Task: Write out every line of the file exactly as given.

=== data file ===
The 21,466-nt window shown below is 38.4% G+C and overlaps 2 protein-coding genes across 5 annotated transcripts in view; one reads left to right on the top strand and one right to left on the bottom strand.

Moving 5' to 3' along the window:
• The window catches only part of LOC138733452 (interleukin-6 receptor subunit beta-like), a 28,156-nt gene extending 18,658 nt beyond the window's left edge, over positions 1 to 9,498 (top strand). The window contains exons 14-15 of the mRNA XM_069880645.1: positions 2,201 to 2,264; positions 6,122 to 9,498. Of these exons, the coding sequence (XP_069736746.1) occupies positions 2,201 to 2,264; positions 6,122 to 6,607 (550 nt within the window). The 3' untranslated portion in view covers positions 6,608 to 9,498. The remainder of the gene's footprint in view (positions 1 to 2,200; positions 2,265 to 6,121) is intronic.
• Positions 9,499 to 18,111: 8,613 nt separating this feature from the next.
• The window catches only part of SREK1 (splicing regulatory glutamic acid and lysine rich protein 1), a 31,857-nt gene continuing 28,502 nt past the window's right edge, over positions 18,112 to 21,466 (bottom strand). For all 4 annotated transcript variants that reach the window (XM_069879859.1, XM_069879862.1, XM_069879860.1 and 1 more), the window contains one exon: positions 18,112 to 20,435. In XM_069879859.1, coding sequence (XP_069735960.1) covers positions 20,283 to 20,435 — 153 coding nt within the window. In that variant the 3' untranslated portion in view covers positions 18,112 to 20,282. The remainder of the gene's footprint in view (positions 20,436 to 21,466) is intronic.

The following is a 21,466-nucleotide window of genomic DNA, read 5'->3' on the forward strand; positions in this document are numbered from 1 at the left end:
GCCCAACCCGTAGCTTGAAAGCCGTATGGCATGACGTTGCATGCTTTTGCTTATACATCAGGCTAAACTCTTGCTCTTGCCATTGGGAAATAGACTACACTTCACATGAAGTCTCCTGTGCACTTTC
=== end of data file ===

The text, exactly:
The 21,466-nt window shown below is 38.4% G+C and overlaps 2 protein-coding genes across 5 annotated transcripts in view; one reads left to right on the top strand and one right to left on the bottom strand.

Moving 5' to 3' along the window:
• The window catches only part of LOC138733452 (interleukin-6 receptor subunit beta-like), a 28,156-nt gene extending 18,658 nt beyond the window's left edge, over positions 1 to 9,498 (top strand). The window contains exons 14-15 of the mRNA XM_069880645.1: positions 2,201 to 2,264; positions 6,122 to 9,498. Of these exons, the coding sequence (XP_069736746.1) occupies positions 2,201 to 2,264; positions 6,122 to 6,607 (550 nt within the window). The 3' untranslated portion in view covers positions 6,608 to 9,498. The remainder of the gene's footprint in view (positions 1 to 2,200; positions 2,265 to 6,121) is intronic.
• Positions 9,499 to 18,111: 8,613 nt separating this feature from the next.
• The window catches only part of SREK1 (splicing regulatory glutamic acid and lysine rich protein 1), a 31,857-nt gene continuing 28,502 nt past the window's right edge, over positions 18,112 to 21,466 (bottom strand). For all 4 annotated transcript variants that reach the window (XM_069879859.1, XM_069879862.1, XM_069879860.1 and 1 more), the window contains one exon: positions 18,112 to 20,435. In XM_069879859.1, coding sequence (XP_069735960.1) covers positions 20,283 to 20,435 — 153 coding nt within the window. In that variant the 3' untranslated portion in view covers positions 18,112 to 20,282. The remainder of the gene's footprint in view (positions 20,436 to 21,466) is intronic.

The following is a 21,466-nucleotide window of genomic DNA, read 5'->3' on the forward strand; positions in this document are numbered from 1 at the left end:
GCCCAACCCGTAGCTTGAAAGCCGTATGGCATGACGTTGCATGCTTTTGCTTATACATCAGGCTAAACTCTTGCTCTTGCCATTGGGAAATAGACTACACTTCACATGAAGTCTCCTGTGCACTTTC